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Internet Use and Accessibility for Low-Income Canadians
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ACORN Canada's comments on risks and consumer protection policy recommendations
Telecom Notice of Consultation CRTC 2015-134
Review of basic telecommunications services
14 July 2015
ACORN Canada engaged me to determine an appropriate fee structure for payday lenders that would reduce the current very high rates while still allowing at least some of the companies to continue to operate. This fee structure should replace the current rule of 60% maximum interest contained in the Criminal Code, thus allowing mainstream financial institutions to compete in the short-term lending field legally.
The payday lending industry is unique in Canada. In most of the country, this billion- dollar business is completely unregulated. And it makes money by openly breaking the law against criminal interest rates. While the Criminal Code clearly states that annual effective interest rates must not exceed 60%, payday lenders typically charge between 300% - 900% and, not infrequently, more than 1,000%. And yet, in spite of this flagrant violation of the law and the harm done to those who regularly borrow from Money Mart and its less well-known competitors,
virtually nothing is being done to crack down on this rapidly growing industry. It’s estimated that there are more than 1,200 payday lending “stores” across Canada. Some have more reprehensible lending and collection practices than others. But all of them share the same core business practice of breaking the law every single day.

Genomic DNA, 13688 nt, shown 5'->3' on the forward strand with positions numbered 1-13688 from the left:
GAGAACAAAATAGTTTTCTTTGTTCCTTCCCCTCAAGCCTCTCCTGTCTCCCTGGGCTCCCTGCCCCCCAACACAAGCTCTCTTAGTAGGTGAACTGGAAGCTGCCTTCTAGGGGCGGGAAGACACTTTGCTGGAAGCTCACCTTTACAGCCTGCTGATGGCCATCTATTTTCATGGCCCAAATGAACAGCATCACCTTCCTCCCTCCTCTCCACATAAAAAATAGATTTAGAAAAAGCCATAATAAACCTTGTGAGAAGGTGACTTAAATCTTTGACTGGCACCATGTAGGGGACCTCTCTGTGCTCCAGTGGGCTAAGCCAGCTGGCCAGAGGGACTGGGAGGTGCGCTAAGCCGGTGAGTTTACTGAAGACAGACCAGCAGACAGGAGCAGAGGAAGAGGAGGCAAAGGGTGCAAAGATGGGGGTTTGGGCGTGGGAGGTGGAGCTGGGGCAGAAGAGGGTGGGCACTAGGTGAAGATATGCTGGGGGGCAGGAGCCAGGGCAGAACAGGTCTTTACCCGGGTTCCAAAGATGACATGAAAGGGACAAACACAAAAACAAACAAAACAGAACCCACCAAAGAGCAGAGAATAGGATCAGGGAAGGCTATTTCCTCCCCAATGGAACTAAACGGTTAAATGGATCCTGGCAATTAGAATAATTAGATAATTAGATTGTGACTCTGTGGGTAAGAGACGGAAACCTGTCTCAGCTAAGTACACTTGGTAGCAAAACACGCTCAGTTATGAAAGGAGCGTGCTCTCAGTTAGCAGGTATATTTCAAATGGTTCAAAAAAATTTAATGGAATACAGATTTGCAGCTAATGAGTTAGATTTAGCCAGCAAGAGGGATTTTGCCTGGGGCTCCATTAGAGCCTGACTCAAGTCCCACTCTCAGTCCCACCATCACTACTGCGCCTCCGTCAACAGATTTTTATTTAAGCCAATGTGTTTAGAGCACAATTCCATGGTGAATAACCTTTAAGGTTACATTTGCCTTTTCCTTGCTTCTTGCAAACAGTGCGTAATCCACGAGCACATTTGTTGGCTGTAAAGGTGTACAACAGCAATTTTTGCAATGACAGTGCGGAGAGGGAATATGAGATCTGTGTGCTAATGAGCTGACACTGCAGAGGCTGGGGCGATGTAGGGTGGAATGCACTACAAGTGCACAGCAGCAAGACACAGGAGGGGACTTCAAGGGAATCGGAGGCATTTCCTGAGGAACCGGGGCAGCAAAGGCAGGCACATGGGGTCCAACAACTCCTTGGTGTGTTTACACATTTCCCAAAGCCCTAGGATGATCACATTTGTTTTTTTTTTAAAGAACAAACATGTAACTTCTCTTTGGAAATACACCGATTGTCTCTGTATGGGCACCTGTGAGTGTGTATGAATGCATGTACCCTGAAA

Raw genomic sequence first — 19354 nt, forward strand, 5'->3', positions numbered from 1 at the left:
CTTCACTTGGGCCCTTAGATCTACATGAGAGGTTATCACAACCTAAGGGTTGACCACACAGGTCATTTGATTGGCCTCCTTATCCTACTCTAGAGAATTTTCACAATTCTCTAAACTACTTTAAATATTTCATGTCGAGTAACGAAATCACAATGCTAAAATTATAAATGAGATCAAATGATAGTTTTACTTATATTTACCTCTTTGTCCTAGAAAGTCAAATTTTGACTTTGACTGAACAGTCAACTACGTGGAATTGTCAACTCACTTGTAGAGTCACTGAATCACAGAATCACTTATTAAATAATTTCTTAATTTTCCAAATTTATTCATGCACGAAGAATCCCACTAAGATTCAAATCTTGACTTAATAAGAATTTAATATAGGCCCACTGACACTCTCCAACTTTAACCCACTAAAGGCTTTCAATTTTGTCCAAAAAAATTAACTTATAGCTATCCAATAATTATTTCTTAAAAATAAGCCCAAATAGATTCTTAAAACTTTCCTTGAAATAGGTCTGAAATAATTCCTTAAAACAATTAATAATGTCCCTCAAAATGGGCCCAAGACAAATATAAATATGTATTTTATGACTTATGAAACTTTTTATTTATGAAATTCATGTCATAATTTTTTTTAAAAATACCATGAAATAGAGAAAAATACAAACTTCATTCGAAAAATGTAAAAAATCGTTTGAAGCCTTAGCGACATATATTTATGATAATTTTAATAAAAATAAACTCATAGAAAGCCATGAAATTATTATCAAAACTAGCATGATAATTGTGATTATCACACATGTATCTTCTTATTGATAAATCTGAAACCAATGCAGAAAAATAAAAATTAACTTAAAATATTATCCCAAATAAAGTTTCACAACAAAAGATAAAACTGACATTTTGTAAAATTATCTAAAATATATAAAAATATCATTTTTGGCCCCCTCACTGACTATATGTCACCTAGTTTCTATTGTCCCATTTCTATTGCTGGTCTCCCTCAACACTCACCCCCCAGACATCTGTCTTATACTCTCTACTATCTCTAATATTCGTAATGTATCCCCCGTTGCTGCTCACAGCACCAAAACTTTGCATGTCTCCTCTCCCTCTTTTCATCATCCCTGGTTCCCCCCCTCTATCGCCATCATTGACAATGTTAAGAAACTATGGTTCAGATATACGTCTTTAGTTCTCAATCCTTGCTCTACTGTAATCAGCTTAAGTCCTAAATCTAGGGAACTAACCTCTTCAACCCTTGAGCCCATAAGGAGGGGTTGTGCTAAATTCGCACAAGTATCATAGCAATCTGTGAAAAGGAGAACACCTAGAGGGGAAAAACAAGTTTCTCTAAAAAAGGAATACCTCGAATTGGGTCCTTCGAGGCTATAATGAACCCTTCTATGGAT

The practice of offering short-term payday loans against an individual’s paycheque (and/or other regular source of income such as pension cheques) has grown dramatically in the past few years and the industry is now estimated to be worth $2 billion a year in Canada in terms of loan volume. By comparison, a recent report about the industry in the United States, where payday lending originated, stated that the industry is worth US$44 billion annually in that country. ACORN and other organizations have raised concerns about the phenomenon of payday lending, citing extremely high rates of interest and lack of consumer awareness about the dangers of extended use of payday loans. The industry remains unregulated, and ACORN has called for legislative action to be taken.
Fair banking NOW!
In this report, the Public Interest Advocacy Centre sought to develop a framework for defining “affordability” of communications services in the digital age. Citizens need to be able to participate fully in society—and they need communication in order to do so. However, as communications services become increasingly central to the everyday activities of Canadians, are they affordable for lowincome Canadians, or do these consumers struggle to retain service? This report examines the way affordability is perceived by regulators, academic researchers, and corporate stakeholders, both in Canada and in other jurisdictions.